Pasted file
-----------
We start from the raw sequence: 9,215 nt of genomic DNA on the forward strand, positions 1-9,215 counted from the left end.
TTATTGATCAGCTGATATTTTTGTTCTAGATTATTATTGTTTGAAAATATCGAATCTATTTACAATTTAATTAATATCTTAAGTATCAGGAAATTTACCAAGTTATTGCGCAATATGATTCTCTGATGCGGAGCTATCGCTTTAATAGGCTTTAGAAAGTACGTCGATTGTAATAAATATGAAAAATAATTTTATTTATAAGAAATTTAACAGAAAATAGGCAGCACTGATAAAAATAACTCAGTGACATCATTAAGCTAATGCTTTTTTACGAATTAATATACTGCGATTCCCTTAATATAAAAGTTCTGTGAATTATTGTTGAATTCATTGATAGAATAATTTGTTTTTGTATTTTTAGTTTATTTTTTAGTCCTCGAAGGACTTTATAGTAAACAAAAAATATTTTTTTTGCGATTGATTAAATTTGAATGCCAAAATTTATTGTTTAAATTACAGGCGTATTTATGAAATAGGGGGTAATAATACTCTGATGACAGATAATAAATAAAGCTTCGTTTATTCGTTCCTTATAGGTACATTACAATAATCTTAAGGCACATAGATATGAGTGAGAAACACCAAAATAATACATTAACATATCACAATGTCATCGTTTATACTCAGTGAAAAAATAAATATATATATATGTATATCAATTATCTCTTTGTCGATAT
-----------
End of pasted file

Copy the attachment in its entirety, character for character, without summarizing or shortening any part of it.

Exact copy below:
We start from the raw sequence: 9,215 nt of genomic DNA on the forward strand, positions 1-9,215 counted from the left end.
TTATTGATCAGCTGATATTTTTGTTCTAGATTATTATTGTTTGAAAATATCGAATCTATTTACAATTTAATTAATATCTTAAGTATCAGGAAATTTACCAAGTTATTGCGCAATATGATTCTCTGATGCGGAGCTATCGCTTTAATAGGCTTTAGAAAGTACGTCGATTGTAATAAATATGAAAAATAATTTTATTTATAAGAAATTTAACAGAAAATAGGCAGCACTGATAAAAATAACTCAGTGACATCATTAAGCTAATGCTTTTTTACGAATTAATATACTGCGATTCCCTTAATATAAAAGTTCTGTGAATTATTGTTGAATTCATTGATAGAATAATTTGTTTTTGTATTTTTAGTTTATTTTTTAGTCCTCGAAGGACTTTATAGTAAACAAAAAATATTTTTTTTGCGATTGATTAAATTTGAATGCCAAAATTTATTGTTTAAATTACAGGCGTATTTATGAAATAGGGGGTAATAATACTCTGATGACAGATAATAAATAAAGCTTCGTTTATTCGTTCCTTATAGGTACATTACAATAATCTTAAGGCACATAGATATGAGTGAGAAACACCAAAATAATACATTAACATATCACAATGTCATCGTTTATACTCAGTGAAAAAATAAATATATATATATGTATATCAATTATCTCTTTGTCGATAT